Office from above

Mastering our own disruption

If you drive to Bend, Oregon, on the edge of the Deschutes National Forest, you can find outstanding skiing, ample fishing, and 22 breweries serving a town of 91,000.

You can also see the face of disruption.

On Revere Street, tucked next to a nail salon and pizza place, is the last Blockbuster Video store in the United States. A company that once had 9,000 stores and commanded an $8.4 billion price tag is now a lonely outpost in an Oregon strip mall.

You know the end of the story: Netflix and other video-rental services decimated Blockbuster’s business model. But it’s the middle part of the tale that bears scrutiny.

Blockbuster had smart, skilled, and savvy leaders. It had money in the bank, a strong brand, and dominated the competitive landscape. Yet just three years after Netflix went public, Blockbuster had lost three-fourths of its market value.

Today, Netflix is worth roughly $150 billion.

I think about this story a lot. How did a company with such outsized advantages lose them so quickly? How did its successor not just absorb the existing market but build a far more lucrative one? Most important, what can we learn?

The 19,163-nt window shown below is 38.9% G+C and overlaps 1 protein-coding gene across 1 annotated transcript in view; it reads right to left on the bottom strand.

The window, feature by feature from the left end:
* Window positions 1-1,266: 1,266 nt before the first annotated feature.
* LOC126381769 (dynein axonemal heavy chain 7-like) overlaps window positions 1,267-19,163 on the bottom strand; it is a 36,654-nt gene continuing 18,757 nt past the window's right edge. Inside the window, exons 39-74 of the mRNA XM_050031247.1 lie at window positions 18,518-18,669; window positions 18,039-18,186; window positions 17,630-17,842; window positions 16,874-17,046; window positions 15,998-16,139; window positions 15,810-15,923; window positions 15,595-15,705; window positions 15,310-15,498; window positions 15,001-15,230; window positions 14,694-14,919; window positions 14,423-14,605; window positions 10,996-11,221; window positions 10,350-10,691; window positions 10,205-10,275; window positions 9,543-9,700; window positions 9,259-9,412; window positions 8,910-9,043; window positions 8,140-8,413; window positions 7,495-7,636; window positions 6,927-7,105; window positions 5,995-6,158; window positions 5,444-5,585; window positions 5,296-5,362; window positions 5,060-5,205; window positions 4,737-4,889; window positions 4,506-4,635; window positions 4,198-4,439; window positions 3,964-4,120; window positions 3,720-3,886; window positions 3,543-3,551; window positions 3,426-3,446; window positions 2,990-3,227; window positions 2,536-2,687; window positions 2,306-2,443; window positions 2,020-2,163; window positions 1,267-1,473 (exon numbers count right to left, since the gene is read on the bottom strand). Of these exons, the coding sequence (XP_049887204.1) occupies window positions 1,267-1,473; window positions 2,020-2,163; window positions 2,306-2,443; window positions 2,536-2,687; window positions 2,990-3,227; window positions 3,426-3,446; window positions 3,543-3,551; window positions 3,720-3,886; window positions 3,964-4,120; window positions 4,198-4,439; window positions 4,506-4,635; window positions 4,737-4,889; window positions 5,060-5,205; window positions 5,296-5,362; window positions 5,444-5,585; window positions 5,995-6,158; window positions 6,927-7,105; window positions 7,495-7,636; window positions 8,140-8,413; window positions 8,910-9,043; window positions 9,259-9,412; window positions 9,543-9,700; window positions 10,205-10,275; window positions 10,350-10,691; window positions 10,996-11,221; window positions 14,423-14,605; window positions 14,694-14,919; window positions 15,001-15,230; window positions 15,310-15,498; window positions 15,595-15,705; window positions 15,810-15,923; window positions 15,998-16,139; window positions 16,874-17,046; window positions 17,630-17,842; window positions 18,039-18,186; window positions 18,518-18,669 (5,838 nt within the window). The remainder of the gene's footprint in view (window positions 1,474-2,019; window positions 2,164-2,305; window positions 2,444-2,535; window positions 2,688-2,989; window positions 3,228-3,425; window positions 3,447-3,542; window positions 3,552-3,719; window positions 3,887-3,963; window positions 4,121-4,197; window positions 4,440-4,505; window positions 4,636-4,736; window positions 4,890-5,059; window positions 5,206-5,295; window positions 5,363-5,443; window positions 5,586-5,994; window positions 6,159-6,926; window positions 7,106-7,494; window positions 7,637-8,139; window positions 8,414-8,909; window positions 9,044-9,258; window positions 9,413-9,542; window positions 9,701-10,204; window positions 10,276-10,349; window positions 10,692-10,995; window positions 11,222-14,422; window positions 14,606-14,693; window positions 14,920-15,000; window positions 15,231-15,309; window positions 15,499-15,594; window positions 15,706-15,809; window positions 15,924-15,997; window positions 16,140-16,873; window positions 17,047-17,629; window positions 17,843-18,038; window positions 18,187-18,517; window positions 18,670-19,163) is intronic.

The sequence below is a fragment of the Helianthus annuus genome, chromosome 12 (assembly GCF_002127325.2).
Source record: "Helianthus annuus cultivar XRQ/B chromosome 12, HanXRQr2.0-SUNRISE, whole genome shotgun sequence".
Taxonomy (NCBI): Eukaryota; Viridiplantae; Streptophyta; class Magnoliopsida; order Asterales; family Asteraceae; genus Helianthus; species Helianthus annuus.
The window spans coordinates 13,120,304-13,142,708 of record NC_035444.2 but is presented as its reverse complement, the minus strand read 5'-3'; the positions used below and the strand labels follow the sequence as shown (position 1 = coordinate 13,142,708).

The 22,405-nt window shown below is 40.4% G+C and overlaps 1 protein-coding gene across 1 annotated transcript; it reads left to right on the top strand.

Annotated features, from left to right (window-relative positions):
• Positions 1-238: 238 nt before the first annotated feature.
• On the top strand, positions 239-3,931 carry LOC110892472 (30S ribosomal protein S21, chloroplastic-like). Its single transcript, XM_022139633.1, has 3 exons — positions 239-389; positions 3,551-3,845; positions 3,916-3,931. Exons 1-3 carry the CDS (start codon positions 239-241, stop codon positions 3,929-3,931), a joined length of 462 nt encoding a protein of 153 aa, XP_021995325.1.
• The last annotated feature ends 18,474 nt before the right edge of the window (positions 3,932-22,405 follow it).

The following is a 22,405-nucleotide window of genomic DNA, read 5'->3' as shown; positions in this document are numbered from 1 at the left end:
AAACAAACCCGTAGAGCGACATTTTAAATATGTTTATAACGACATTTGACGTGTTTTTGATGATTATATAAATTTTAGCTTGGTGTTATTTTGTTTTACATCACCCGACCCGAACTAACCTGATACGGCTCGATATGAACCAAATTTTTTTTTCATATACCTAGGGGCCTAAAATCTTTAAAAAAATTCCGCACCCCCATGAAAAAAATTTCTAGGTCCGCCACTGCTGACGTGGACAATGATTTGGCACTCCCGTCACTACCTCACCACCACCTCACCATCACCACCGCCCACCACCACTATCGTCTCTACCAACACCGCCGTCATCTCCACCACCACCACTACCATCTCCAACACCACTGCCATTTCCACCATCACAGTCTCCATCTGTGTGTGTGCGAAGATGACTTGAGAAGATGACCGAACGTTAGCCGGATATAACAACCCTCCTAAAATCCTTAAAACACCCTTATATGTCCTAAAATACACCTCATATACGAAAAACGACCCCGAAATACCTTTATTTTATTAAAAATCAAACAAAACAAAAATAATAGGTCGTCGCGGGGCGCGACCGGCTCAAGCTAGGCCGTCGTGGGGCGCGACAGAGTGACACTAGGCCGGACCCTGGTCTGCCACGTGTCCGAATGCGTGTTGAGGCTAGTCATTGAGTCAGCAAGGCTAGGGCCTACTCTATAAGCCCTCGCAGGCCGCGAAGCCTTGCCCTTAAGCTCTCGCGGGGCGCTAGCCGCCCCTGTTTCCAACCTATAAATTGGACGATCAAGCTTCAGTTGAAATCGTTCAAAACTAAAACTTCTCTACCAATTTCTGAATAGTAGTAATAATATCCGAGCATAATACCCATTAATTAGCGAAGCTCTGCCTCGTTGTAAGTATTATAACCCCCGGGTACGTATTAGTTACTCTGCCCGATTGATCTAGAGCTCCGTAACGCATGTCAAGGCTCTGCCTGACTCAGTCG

Our CEO, John Pettigrew, put it well in a recent conversation.

“Innovation, at its core, is about trying to be the master of your own disruption. You live with a head in two worlds: one where you run an existing business efficiently and another where you systematically look for opportunities that don’t yet exist…but that you don’t want to miss.”

I live in that second world. I’ve spent more than two decades as an investor in disruptive technologies and an innovator in newly minted markets. I can tell you that opportunities exist everywhere – including the energy sector.

So in this inaugural post, I want to sketch out what disruption tends to look like and explain what we’re doing at National Grid Partners to try and master our own.


Three Typical Trends

Disruptive businesses tend to have three things in common: they start small, grow quickly, and aren’t initially profitable. That makes them easy, and dangerous, to overlook.